Showing 14 posts by Cody A. Mott.
Revisiting Reed v Town of Gilbert & Its Impact on Local Sign Regulations. This blog has been updated with new information since its original publication in June 2021.
As the weather warms up, so does campaign season. This year, Michigan will hold elections for every U.S. House Seat, statewide seats such as Governor, Attorney General, and Secretary of State, state house and state senate seats, and numerous local elections. Already political signs are popping up across the state. Read More ›
On February 3, in a narrow 4-3 decision, the Michigan Supreme Court dismissed a challenge to the newly drawn legislative districts approved by the Michigan Independent Citizens Redistricting Commission (MICRC) late last year. The lawsuit was brought by the Detroit Caucus and alleged that the districts surrounding Detroit violated the federal Voting Rights Act by disenfranchising Black voters. Read More ›
On November 17, the U.S. Court of Appeals for the Sixth Circuit rejected a constitutional challenge brought forward by a bipartisan group of Michigan state legislators arguing that their state’s term limits violate their constitutional rights. Read More ›
Once every ten years, the US Constitution requires a count of all persons residing in the country for the purpose of reapportioning the US House of Representatives. The Census Bureau uses this count to determine how many house seats each state is entitled to. From there, each state draws its own congressional maps using the census data; here in Michigan, we have an independent citizens redistricting commission to draw both congressional districts and state house and senate districts. Read More ›
As the Michigan Legislature continues to explore election reform, one bill has received near unanimous bipartisan support in the House. House Bill 4528 requires political parties, organizations, committees and their members to complete comprehensive training before serving as election challengers. Read More ›
Michigan Election Law (MEL) regulates every aspect of voting, including what happens to a ballot after it is cast. As one Michigan township clerk recently found out, if those rules are not closely followed, clerks and other election officials could be facing misdemeanor charges. Read More ›
Michigan House Passes Election Law Reforms Addressing Reportable Conditions, Precinct Sizes, and AV Counting Boards
The Michigan House of Representatives has introduced and passed, with wide bipartisan support, a number of election reform bills. The bulk of the bills are in response to a 2019 report issued by the Michigan Office of the Auditor General (“OAG Report”). The OAG Report identified three “reportable conditions” and one “material condition”; House Bills 4127-31 attempt to correct the reportable conditions (the material condition is an internal access issue and is being resolved administratively). Separately, the House passed HB 4134 to increase the size of precincts and HB 4135 to amend the rules for absent voter counting boards. Read More ›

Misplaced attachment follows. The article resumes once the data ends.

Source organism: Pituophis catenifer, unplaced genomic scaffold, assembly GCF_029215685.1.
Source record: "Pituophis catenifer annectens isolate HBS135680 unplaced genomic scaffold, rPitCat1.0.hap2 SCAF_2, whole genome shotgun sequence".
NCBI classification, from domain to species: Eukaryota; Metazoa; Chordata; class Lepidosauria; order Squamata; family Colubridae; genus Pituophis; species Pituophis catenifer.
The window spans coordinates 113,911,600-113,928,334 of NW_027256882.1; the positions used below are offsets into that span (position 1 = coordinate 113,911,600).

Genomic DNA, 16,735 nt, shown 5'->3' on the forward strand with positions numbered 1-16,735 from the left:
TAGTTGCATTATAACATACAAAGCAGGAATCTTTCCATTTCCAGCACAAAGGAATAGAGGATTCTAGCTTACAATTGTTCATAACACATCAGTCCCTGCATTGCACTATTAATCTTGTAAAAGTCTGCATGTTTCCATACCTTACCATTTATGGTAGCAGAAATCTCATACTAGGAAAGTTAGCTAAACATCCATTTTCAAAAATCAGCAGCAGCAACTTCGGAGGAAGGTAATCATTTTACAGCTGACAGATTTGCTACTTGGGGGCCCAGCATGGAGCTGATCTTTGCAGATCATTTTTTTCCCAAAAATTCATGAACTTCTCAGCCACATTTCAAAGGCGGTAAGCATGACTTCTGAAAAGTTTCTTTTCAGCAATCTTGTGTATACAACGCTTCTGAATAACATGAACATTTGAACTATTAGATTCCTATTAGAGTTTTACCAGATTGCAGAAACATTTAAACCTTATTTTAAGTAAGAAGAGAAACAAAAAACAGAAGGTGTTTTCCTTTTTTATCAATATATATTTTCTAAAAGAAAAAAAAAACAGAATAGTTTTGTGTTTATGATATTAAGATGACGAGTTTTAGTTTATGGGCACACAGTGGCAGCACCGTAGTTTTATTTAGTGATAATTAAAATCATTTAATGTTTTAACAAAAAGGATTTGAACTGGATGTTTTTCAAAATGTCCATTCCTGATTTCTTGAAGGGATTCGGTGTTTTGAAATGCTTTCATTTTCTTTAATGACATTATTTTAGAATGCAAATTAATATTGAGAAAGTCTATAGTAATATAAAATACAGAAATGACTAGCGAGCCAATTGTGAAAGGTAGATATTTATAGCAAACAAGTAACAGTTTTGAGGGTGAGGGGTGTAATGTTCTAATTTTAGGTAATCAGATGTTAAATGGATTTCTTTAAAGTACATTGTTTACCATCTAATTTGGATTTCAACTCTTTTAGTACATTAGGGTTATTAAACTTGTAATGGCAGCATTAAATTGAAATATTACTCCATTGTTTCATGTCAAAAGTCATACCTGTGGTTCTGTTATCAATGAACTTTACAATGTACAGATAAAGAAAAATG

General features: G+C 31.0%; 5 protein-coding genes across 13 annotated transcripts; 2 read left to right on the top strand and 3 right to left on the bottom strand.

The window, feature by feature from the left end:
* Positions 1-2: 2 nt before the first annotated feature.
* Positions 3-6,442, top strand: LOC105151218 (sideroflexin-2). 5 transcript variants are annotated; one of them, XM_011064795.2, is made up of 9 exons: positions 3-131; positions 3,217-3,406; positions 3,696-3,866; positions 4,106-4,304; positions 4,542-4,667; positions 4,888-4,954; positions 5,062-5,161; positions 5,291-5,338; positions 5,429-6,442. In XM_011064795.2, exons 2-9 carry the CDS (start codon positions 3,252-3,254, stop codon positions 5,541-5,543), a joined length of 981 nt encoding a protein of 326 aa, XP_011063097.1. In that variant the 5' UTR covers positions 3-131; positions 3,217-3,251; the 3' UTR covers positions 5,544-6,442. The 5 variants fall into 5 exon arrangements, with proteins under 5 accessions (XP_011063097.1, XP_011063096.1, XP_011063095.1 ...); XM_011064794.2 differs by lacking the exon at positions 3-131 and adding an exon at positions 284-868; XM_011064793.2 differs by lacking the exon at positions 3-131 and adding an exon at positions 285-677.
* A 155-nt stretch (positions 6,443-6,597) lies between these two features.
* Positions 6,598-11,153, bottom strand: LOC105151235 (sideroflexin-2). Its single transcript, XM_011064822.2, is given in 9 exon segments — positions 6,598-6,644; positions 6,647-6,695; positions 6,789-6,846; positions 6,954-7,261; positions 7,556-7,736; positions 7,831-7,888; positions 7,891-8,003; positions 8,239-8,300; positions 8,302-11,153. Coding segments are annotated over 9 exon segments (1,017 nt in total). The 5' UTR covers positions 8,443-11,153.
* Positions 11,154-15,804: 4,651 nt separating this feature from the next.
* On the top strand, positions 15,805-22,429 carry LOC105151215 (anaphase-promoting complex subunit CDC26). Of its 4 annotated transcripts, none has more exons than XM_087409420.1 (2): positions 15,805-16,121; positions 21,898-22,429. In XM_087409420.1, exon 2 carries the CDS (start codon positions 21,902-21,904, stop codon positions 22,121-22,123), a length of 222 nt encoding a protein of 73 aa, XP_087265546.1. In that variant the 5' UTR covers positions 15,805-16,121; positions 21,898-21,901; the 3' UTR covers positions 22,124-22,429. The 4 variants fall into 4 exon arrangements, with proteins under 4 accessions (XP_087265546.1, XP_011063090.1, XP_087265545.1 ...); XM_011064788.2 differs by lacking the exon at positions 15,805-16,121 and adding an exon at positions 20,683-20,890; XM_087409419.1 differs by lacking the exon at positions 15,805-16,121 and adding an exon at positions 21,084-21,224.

In the months leading up to this election, Michigan has seen a number of changes to the election process promulgated by the Legislature, Governor, courts, Secretary of State, and even the Michigan Department of Health and Human Services (MDHHS). The good news – many of the changes will not be noticeable to most voters.
Foster Swift’s election law team has put together a short summary of the most important changes for voters and election administrators to be aware: Read More ›
Bill Passes Michigan Senate, Allowing Qualifying Cities and Townships to Process Absentee Ballots Prior to Election Day
Social distancing and precautionary measures taken by citizens across the state has moved voting from the ballot box to the mail box. As a result, local government officials in Michigan are anticipating record numbers of mail-in ballots for this November’s general election. According to Michigan Secretary of State, Jocelyn Benson, over 2.1 million absentee ballots have already been requested—far surpassing the 1.2 million requested in the 2016 presidential election.
Given this unprecedented influx of absentee voting, local government officials tasked with processing ballots have begun to express concern over the logistical issues which may arise on Election Day. In response to this concern, the Michigan Legislature has begun to take action. Read More ›
Judge Kathleen Feeney, a sitting 17th Circuit Judge (Kent County), recently won her lawsuit to be given the incumbency designation for the upcoming November election. Additionally, she will be listed separately on the ballot. Judge Feeney is seeking reelection to the bench where she has sat since her initial appointment in 2000. Read More ›